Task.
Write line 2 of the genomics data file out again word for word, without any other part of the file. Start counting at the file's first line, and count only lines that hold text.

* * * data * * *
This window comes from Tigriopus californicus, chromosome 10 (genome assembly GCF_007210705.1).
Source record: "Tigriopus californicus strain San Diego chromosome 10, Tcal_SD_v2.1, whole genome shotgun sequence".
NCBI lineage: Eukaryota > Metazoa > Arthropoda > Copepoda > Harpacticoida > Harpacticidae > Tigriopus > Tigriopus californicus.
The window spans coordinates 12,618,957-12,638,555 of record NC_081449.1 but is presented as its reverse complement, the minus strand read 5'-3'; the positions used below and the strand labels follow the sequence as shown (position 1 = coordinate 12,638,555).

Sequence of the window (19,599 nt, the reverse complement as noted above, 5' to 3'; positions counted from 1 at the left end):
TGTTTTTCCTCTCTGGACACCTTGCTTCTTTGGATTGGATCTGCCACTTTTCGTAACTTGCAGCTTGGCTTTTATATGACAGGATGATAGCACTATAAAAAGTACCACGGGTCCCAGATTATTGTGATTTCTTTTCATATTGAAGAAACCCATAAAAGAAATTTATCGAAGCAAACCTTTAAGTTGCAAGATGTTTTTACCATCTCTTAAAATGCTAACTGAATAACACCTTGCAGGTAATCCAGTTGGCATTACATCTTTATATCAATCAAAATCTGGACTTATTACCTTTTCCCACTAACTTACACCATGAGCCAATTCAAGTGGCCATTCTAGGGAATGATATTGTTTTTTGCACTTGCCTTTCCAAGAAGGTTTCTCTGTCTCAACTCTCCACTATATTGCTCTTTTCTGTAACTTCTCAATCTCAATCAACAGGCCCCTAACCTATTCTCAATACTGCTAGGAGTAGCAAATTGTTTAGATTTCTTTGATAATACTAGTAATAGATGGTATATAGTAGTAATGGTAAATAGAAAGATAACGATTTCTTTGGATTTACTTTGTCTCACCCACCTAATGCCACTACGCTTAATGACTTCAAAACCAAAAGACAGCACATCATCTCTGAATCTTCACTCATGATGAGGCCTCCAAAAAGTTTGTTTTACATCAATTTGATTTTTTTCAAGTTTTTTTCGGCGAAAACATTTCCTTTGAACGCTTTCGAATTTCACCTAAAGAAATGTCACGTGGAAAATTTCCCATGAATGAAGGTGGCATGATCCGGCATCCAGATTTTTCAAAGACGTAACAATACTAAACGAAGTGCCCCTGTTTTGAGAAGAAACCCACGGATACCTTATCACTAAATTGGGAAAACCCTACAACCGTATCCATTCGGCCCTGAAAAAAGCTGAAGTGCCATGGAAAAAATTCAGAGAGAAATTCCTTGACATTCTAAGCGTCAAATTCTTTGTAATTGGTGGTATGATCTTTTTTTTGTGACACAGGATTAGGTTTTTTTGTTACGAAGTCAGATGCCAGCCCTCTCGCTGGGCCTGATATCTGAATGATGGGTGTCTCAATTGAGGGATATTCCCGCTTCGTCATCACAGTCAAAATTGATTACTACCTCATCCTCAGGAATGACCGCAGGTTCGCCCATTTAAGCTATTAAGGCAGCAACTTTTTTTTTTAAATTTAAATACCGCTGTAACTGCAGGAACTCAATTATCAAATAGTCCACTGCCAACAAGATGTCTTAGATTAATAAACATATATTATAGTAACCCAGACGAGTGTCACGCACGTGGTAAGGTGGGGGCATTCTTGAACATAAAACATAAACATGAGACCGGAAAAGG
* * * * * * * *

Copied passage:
Source record: "Tigriopus californicus strain San Diego chromosome 10, Tcal_SD_v2.1, whole genome shotgun sequence".